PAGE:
Is it another ridiculous government intrusion or a positive step in the right direction? New Jersey legislators appear set to pass a Children's Outdoor Bill of Rights in the coming weeks.

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Morristown child psychologist Dr. Steven Tobias believes this is a good idea.

"Most activities for children are adult-driven, very structured, and very organized," he said. "Kids really need time to go out to play, to explore, to discover. They need opportunities to interact with one another, letting them work out their own conflicts. Let them develop their own games, let them figure things out for themselves."

Dr. Tobias said parents are always structuring things for their children, and that may be a bad thing.

"We're really depriving kids of opportunities to learn for themselves, and kids who can learn on their own are going to do better cognitively, and many studies show they're going to do better on testing as well," Tobias said.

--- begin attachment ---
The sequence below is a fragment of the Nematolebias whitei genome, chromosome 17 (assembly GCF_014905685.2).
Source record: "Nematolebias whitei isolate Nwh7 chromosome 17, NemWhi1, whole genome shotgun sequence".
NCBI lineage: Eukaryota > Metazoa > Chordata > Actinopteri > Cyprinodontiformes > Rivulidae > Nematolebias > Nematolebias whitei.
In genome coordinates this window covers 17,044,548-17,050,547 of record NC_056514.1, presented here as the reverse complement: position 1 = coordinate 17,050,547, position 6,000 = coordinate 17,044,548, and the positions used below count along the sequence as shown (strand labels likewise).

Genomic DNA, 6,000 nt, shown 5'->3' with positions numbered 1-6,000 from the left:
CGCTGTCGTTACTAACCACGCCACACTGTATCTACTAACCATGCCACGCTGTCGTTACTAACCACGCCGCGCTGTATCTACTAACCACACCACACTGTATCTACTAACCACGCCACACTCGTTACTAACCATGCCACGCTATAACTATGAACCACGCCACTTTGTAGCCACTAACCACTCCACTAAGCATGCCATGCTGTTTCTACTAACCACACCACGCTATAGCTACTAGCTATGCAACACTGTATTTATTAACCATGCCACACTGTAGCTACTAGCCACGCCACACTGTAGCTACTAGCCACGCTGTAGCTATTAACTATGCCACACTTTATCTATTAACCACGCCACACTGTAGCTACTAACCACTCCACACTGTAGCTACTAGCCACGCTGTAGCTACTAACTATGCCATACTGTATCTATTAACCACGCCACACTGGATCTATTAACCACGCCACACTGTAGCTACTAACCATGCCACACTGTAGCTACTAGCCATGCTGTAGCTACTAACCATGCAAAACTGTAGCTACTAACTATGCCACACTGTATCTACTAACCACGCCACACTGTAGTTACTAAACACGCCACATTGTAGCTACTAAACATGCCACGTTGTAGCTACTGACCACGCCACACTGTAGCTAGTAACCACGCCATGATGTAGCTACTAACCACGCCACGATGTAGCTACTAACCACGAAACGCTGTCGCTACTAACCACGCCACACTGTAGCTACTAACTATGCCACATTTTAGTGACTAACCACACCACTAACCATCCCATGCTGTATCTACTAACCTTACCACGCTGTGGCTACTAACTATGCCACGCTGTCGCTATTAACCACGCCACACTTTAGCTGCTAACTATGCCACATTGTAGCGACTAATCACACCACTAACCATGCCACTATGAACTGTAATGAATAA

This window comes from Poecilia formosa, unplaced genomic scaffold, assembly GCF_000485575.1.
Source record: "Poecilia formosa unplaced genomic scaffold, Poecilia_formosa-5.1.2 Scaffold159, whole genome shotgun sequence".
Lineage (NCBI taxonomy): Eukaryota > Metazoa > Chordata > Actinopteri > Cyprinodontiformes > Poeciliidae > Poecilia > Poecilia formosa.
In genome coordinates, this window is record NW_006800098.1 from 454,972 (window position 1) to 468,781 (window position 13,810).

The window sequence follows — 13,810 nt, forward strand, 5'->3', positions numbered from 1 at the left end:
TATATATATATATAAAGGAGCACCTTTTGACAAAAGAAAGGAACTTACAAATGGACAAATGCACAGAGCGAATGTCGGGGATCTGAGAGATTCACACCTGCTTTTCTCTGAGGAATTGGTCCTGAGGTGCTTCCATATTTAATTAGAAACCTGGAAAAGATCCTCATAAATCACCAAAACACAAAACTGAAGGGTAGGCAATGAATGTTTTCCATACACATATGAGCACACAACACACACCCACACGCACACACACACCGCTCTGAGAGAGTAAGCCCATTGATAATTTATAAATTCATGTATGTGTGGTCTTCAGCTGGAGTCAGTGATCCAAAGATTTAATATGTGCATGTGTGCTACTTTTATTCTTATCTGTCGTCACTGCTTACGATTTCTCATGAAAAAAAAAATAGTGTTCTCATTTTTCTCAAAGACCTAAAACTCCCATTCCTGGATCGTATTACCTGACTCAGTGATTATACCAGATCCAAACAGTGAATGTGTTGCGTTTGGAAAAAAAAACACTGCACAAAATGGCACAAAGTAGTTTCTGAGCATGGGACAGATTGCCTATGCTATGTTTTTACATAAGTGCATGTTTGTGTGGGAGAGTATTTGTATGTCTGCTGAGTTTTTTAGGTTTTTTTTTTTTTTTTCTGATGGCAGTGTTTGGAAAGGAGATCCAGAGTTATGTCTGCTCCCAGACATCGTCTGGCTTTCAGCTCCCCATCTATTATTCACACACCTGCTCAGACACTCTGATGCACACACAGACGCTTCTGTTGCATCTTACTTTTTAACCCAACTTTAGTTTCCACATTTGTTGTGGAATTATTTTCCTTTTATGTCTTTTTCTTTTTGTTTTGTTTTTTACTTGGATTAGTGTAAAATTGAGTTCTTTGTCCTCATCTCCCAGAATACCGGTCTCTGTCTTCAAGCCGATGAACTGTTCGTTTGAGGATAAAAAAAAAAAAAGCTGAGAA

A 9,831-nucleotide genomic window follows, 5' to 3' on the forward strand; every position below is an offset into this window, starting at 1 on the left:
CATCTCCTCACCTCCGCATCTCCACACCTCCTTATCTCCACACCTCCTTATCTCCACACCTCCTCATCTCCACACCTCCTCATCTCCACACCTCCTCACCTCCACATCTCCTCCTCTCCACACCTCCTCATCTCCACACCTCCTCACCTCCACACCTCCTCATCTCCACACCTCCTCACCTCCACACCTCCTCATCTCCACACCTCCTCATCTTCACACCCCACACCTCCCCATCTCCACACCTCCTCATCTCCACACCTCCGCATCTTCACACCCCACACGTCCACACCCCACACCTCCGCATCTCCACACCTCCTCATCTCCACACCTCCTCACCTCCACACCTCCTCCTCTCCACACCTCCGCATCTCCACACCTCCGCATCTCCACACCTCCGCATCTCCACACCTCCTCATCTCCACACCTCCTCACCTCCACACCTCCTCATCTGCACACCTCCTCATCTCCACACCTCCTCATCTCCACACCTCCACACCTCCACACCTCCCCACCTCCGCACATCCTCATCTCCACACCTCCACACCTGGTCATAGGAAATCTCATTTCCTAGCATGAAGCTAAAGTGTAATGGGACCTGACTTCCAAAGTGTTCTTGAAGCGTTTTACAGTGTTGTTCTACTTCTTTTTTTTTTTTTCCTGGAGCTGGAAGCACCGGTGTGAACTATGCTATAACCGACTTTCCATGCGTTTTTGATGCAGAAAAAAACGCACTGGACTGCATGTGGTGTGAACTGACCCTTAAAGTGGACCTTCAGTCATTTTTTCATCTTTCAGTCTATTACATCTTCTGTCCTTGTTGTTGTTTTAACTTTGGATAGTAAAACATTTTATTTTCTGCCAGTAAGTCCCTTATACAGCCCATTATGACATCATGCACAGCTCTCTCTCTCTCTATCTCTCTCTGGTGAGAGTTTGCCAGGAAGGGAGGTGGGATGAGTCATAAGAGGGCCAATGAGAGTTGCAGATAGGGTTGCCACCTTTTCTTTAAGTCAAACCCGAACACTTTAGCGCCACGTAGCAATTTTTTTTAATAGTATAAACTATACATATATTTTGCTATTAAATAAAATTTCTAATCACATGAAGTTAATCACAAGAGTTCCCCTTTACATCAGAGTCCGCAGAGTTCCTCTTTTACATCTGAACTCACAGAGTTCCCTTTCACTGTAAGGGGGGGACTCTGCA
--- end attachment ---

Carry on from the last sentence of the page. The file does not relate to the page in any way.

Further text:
He said one of the best ways to teach kids problem solving is through unstructured free play.

"Going out in nature is a great idea," Tobias said. "It's a natural part of childhood, and kids need to just to relax and hang out -- and that's not in front of a computer of TV screen."

The bill, which is now in resolution form, states every child has the right and opportunities to:

  • explore the woods
  • climb a tree
  • run through a field
  • build a fort
  • splash in the water
  • catch a fish
  • explore a city park
  • turn over a log
  • sleep out in a tent
  • gaze at stars
  • follow a trail
  • listen to birds
  • play in the mud
  • hold a frog
  • plant a garden
  • eat locally-grown food
  • play in the rain
  • follow animal tracks, and
  • celebrate New Jersey's habitats.